Winding back clock to rugby in 1922

Sideline Sid
Sports correspondent & historian
www.sunlive.co.nz

Last week Sideline Sid looked at the current state of play in the BOPRU Baywide rugby competition. In this edition we wind the clock back one hundred years, courtesy of Papers Past, to take some snapshots of Western Bay of Plenty rugby in 1922.

We open our look back in rugby history from a Bay of Plenty Times piece dated 22 April entitled Rugby Football at the Mount.

The tone of the Bay of Plenty Times meeting report was to dismiss the challenge of rugby league in Tauranga, at the time. Amongst the speakers was Mr JA Jordan who said he was a straight out rugby advocate. He mentioned that Tauranga had sprung some of the finest football players in the world.

One hundred years later, Mr Jordan is still remembered in local rugby with the Jordan Cup that he presented in 1913. Today the Jordan Cup is the Western Bay Sub-Union Baywide challenge prize, which changed hands last Saturday, when Te Puna beat Te Puke Sports 20-11.

The Te Puke Times covered the Bay of Plenty Rugby Union annual meeting held in Whakatane. Considerable discussion appears to have taken place on an issue tabled as the 'Springbok Expenses' arising from the previous years Springbok game against Bay of Plenty.

"Mr Hunt raised the question of a debit of £40 against Rotorua (Sub-Union) as the quota towards the Springboks". It would appear that all the Bay of Plenty Sub-Unions were levied to financially assist with the Bay of Plenty match with the Springboks at Arawa Park.

The Bay Times carried an early season rugby report "Locally senior and junior teams are to play from, Tauranga, Te Puna, Rangataua and Mount Maunganui and local enthusiasts are looking forward to a formable fifteen to carry the Tauranga standard in the Kusabs Cup against the picked teams of the other sub-unions".

The local rugby season opening was covered in the Bay of Plenty Times dated 24 April "When the Rovers fifteen, winners of the Te Puke Unions Championship last season, met the Tauranga Football Club team on the High School Reserve. The visitors were the heavier combination and after a good keen game left the field victors by eight points to three"

"There was a fair attendance of the public, but the gate takings were not as large as they should have been, as a number of onlookers remained outside the fence and viewed the game from the roadway".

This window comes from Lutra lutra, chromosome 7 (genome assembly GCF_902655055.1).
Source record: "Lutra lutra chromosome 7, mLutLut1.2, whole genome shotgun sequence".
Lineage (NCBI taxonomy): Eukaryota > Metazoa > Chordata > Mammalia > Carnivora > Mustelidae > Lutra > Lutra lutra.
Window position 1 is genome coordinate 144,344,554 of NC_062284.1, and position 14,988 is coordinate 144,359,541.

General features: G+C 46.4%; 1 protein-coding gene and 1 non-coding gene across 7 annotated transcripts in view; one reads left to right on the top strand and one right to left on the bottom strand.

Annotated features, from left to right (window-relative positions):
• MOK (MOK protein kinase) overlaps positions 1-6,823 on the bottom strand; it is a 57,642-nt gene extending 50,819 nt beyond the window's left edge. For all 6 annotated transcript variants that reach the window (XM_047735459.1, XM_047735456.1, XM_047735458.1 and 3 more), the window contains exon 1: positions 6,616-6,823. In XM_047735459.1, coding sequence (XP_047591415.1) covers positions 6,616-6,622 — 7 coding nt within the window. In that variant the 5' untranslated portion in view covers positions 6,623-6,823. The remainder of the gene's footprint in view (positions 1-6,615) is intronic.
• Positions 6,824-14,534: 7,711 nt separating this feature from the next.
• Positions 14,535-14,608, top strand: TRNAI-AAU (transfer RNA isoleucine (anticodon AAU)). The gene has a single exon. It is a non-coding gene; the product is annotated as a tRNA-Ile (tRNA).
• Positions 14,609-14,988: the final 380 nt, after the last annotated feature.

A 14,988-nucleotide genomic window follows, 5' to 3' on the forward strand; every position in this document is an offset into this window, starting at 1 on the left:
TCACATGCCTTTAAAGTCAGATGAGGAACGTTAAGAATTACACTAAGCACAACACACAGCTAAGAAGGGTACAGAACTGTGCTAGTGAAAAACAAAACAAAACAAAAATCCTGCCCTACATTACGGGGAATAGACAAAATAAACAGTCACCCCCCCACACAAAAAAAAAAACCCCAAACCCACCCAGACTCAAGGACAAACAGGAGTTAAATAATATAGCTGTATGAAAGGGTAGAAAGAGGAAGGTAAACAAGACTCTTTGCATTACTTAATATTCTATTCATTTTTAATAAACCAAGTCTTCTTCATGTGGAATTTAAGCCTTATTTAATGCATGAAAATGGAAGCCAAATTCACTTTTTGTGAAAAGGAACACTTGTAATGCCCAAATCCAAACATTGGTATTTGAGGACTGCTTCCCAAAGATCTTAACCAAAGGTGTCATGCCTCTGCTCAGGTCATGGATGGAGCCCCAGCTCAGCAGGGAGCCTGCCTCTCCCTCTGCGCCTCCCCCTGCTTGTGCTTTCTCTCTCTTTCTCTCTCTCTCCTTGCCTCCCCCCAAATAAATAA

A NZ Herald April report stated that one delegate said that the Bay of Plenty Union was one of the largest, if not the largest Rugby Union in New Zealand. He estimated that there were 60 senior teams playing under its auspices. It is interesting to note that today there are less than fifty teams playing senior (men's) club football.

Te Puke Times 15 August. The only match played on Saturday was between the United and Railway teams - the majority of the Rover and Rangiuru players failing to put in an appearance. A practice match was played on the local ground on Saturday, the fifteens being composed of members of several clubs and a number of Te Matai players.

Te Puke Times 28 August. The return match between the senior representatives of the Te Puke and Tauranga Rugby Unions were played on Saturday last, and resulted in a decisive win to the former by 27 points to 3. We are unable to give a detailed report of the game, for seats in motor cars of the day of the match were at a premium and those who travelled by train (of who our representative was one) had to leave the ground shortly after the second half commenced.

Bay of Plenty Times 28 July. The Tauranga Rugby Unions senior and junior teams will visit Te Puke tomorrow to play against their chosen fifteens of the Te Puke Unions senior and junior sections. A launch will leave town at 11.30 in the morning, connecting with the train from the Mount at 12.30. The return train will leave Te Puke at five o'clock.

One thing that has never changed over the last century is the huge impact that rugby has in our local community.



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